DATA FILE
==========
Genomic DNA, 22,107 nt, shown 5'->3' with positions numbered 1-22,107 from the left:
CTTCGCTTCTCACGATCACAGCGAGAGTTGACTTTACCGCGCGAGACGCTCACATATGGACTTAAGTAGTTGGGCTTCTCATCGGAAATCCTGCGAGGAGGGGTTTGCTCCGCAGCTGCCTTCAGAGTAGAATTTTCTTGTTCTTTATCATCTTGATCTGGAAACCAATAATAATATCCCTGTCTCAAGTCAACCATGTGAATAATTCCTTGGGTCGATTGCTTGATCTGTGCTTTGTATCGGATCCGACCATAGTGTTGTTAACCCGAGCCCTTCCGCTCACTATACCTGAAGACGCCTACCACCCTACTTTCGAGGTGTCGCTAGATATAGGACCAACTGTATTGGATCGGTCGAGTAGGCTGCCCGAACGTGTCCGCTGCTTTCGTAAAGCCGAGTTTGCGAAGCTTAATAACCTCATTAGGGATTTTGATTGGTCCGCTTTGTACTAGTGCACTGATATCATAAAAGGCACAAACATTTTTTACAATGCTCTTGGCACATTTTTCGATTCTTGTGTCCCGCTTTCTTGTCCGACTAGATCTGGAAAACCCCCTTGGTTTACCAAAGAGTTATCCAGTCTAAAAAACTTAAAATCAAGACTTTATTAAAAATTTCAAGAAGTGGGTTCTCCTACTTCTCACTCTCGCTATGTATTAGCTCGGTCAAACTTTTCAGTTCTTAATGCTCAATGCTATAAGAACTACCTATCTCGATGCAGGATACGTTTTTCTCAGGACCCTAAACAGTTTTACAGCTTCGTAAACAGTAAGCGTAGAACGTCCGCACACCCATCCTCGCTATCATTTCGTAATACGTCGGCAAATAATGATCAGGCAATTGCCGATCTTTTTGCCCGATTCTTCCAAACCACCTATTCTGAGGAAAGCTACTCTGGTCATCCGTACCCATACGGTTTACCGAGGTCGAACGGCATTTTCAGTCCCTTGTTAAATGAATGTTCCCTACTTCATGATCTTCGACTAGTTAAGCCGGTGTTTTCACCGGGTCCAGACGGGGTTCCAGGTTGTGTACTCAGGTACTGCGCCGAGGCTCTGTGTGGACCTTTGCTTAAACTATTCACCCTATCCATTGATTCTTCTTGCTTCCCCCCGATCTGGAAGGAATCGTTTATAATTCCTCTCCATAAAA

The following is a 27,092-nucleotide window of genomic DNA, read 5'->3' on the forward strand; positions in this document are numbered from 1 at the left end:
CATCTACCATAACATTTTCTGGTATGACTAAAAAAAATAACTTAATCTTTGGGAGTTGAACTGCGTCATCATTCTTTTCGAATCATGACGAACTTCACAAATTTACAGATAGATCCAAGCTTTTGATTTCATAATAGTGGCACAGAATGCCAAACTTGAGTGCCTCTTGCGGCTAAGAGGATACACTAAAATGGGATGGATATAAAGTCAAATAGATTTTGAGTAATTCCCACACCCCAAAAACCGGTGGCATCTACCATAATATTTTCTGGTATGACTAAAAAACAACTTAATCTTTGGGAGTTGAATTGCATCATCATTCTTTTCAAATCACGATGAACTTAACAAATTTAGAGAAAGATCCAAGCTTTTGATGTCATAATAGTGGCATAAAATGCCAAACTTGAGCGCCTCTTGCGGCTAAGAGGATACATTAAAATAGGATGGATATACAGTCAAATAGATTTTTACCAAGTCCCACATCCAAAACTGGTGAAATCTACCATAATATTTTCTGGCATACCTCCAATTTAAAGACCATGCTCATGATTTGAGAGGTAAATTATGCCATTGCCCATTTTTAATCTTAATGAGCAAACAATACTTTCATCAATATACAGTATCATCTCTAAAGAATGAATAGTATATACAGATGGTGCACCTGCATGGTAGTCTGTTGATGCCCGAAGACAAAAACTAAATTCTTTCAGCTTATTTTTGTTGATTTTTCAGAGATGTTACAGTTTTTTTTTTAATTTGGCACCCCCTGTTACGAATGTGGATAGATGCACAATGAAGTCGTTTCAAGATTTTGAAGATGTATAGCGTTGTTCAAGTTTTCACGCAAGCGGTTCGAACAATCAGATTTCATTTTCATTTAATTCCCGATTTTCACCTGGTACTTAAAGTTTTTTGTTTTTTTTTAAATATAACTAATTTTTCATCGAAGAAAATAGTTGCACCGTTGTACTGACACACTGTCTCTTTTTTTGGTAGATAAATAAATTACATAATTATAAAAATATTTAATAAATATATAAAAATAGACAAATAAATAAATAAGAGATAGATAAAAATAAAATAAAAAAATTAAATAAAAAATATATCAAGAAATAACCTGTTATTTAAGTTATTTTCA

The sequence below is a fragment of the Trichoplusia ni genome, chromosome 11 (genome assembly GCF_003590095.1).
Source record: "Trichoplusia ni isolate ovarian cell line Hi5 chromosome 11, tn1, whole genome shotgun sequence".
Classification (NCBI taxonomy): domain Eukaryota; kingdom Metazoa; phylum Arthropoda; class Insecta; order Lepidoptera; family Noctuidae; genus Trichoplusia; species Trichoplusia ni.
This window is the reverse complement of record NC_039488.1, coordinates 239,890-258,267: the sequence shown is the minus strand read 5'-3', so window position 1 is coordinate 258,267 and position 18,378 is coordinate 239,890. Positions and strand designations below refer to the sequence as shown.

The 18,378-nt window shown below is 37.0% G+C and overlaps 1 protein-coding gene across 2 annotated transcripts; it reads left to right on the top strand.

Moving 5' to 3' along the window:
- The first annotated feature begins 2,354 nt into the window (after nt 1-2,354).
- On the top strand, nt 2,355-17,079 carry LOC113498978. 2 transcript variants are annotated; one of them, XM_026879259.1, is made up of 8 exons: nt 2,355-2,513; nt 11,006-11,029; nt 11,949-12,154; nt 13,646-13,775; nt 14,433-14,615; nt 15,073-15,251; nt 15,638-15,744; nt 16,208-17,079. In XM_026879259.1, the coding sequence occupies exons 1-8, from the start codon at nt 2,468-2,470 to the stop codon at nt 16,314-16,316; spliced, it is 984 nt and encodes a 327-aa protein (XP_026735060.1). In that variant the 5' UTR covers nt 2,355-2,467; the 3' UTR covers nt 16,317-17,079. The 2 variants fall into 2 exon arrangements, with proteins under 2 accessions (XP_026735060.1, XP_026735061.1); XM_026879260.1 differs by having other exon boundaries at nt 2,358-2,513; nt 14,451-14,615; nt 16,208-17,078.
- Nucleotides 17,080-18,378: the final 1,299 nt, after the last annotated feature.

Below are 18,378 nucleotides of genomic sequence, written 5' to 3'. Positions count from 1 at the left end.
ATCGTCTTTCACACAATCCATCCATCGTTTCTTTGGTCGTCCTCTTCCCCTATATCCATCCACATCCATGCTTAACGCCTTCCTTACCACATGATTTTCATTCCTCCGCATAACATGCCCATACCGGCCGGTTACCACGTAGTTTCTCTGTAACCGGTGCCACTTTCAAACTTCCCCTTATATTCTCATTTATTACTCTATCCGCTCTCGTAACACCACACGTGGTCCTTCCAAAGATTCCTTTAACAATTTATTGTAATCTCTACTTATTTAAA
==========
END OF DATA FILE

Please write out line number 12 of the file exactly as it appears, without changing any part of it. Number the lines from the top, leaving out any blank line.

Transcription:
- On the top strand, nt 2,355-17,079 carry LOC113498978. 2 transcript variants are annotated; one of them, XM_026879259.1, is made up of 8 exons: nt 2,355-2,513; nt 11,006-11,029; nt 11,949-12,154; nt 13,646-13,775; nt 14,433-14,615; nt 15,073-15,251; nt 15,638-15,744; nt 16,208-17,079. In XM_026879259.1, the coding sequence occupies exons 1-8, from the start codon at nt 2,468-2,470 to the stop codon at nt 16,314-16,316; spliced, it is 984 nt and encodes a 327-aa protein (XP_026735060.1). In that variant the 5' UTR covers nt 2,355-2,467; the 3' UTR covers nt 16,317-17,079. The 2 variants fall into 2 exon arrangements, with proteins under 2 accessions (XP_026735060.1, XP_026735061.1); XM_026879260.1 differs by having other exon boundaries at nt 2,358-2,513; nt 14,451-14,615; nt 16,208-17,078.